Teach people to teach other people. That seems an efficient way to maximise impact.
Swirl is a platform that:
teaches you R programming and data science interactively, at your own pace, and right in the R console!
Learning with Swirl is active and your understanding is checked throughout. You can move at your own pace and download additional courses to learn about new things. And it’s free.
Install and load Swirl to begin and then follow the instructions printed in the console.
install.packages("swirl") library(swirl) swirl()
Here’s what the first few lines of interaction with Swirl look like.
You’ll be given a list of courses to install, but you can also download them from elsewhere. This post is about how you can quickly create and distribute such a course.
Get up and running
Create a new lesson folder (‘Lesson 1’), which will be autopopulated with template files for your lesson. This will also create a new parent course folder (‘New Course’) if it doesn’t already exist.
library(swirl) # install.packages("swirl") library(swirlify) # install.packages("swirlify") new_lesson(course_name = "New Course", lesson_name = "Lesson 1")
The following folder structure is generated:
Working directory/ └── New_Course/ └── Lesson_1/ ├── customTests.R ├── dependson.txt ├── initLesson.R └── lesson.yaml
lesson.yaml file is the most important one. It’s basically a text file where each question is stored as text. Users advance through each of these questions when they run the lesson.
The lesson file can be edited directly, but we’ll focus on the built-in Swirlify Shiny app for simplicity:
swirlify(course_name = "New Course", lesson_name = "Lesson 1")
The app will open the named lesson from the named course in a new browser window. On the left is where you create new questions. On the right you can see the
lesson.yaml file itself.
Note the ‘Help’ tab, which tells you about the types of questions you can make, or you can see the Swirlify guidance). Basically the question types are:
- ‘message’ for informational text (not for questions per se)
- ‘command’ for answers that require simple R expressions as answers
- ‘numerical’ and ‘text’ for answers that are numbers or words
- ‘multiple choice’ for multiple choice (as in the figure above)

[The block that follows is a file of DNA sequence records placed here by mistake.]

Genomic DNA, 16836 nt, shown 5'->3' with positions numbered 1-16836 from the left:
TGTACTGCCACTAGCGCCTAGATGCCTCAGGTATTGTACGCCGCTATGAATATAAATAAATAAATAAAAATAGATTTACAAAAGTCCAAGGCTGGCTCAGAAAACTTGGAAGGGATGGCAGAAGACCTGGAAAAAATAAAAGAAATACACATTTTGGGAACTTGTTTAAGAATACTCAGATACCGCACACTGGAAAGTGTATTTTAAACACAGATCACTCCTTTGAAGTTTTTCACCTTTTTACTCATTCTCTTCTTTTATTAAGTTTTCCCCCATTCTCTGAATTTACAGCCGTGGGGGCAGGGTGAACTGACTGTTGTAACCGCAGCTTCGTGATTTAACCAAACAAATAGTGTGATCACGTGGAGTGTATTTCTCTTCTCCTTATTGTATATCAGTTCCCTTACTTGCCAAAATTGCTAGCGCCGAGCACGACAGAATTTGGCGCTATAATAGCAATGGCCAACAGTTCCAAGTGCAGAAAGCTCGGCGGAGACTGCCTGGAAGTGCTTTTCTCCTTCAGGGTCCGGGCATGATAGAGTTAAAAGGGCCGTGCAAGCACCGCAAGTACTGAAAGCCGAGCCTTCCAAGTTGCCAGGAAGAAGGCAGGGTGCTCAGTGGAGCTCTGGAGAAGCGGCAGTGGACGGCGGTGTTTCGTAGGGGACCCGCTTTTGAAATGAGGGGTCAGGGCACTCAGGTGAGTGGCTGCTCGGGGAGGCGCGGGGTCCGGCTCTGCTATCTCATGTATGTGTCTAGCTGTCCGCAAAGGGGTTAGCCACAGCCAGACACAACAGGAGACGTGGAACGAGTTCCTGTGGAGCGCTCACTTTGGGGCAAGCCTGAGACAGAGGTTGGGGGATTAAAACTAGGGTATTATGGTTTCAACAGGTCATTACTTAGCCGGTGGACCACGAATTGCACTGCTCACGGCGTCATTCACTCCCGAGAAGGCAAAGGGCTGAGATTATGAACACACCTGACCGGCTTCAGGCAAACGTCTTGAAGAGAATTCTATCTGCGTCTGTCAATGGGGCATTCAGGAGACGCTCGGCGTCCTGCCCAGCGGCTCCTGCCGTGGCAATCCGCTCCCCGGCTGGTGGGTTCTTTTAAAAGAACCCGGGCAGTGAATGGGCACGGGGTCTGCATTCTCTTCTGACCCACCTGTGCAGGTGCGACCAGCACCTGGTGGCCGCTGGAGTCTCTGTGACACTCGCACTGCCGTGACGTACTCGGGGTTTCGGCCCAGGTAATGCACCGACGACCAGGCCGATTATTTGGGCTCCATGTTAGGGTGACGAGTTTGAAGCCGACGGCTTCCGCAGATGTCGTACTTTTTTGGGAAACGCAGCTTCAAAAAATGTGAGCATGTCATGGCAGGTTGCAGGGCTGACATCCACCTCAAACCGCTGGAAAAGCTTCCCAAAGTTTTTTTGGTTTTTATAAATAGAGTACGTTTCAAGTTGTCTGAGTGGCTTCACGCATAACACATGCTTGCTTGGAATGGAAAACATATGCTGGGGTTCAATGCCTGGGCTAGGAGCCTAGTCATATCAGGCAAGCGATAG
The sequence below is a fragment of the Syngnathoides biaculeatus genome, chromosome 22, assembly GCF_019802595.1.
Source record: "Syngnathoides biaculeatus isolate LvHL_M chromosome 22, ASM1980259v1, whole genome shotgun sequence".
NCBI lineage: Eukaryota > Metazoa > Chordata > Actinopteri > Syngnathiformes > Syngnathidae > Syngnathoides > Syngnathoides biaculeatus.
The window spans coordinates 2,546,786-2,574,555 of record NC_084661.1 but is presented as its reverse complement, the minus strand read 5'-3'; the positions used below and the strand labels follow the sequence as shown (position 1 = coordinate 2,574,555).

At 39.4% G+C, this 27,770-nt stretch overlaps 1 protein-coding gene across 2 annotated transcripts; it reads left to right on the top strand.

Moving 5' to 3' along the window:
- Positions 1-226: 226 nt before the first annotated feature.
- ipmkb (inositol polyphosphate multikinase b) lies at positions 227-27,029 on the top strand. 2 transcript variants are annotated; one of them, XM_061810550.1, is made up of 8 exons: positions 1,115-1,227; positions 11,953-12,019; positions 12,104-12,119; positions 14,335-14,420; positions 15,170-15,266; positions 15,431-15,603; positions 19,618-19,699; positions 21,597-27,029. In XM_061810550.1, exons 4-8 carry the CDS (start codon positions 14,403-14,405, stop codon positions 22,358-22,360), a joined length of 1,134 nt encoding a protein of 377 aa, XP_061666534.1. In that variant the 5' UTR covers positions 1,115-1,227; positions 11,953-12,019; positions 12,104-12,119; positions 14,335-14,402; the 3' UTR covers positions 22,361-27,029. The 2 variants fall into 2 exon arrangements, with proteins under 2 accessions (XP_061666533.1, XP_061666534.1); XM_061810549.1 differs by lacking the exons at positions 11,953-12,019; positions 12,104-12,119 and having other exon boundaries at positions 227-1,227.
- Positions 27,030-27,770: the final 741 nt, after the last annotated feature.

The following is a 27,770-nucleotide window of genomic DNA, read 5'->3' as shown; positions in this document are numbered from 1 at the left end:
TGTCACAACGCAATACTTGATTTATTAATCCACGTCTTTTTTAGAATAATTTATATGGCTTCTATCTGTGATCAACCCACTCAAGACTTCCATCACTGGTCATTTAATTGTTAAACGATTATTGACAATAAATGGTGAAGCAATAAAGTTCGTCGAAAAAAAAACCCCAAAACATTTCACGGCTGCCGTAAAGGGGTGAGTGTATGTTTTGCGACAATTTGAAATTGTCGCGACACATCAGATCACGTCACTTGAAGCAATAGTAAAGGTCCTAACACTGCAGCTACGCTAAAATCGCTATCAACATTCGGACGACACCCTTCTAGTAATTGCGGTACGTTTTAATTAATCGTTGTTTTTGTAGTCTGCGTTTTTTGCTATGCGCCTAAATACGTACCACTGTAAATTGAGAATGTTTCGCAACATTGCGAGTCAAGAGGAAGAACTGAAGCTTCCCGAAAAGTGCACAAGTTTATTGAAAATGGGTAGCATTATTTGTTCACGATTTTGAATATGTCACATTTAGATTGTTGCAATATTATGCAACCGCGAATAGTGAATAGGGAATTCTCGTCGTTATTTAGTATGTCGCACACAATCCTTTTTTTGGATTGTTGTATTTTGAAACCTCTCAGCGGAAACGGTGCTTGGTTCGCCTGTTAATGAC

- ‘figure’ and ‘video’ for referring to media (‘video’ can take a user to any URL)
- ‘script’ for longer R expressions that requires you to write custom answer tests (this is more advanced)
To build a question:
- Choose a question type from the dropdown menu on the left
- Fill in the text boxes (note that the answer tests box is completed for you if you type into the correct answer box and then press the ‘Make Answer Test from Correct Answer’ button)
- Click the ‘Add Question’ button see the question added to the file (on the right hand side)
- Click ‘Save Lesson’
test_lesson()to look for errors
- Click ‘Demo Lesson’ to try it out
Continue adding questions until the lesson is complete. Then:
add_to_manifest()to add the lesson to the
MANIFESTfile (it’ll be created in the course directory if it doesn’t already exist). Lessons in here are recognised as part of the course in the declared order.
new_lesson()to create a new one, remembering to change the
lesson_nameargument and also add this lesson to the MANIFEST as well.
You should end up with a folder structure like this:
Working directory/ └── New_Course/ ├── Lesson_1/ | ├── customTests.R | ├── dependson.txt | ├── initLesson.R | └── lesson.yaml ├─ Lesson_2/ | ├── customTests.R | ├── dependson.txt | ├── initLesson.R | └── lesson.yaml └─ MANIFEST
When your lessons are completed, you’re ready to share your course. Jump now to the share your course section or first learn some extra knowledge about lesson file structure, correct answers or lesson startup below.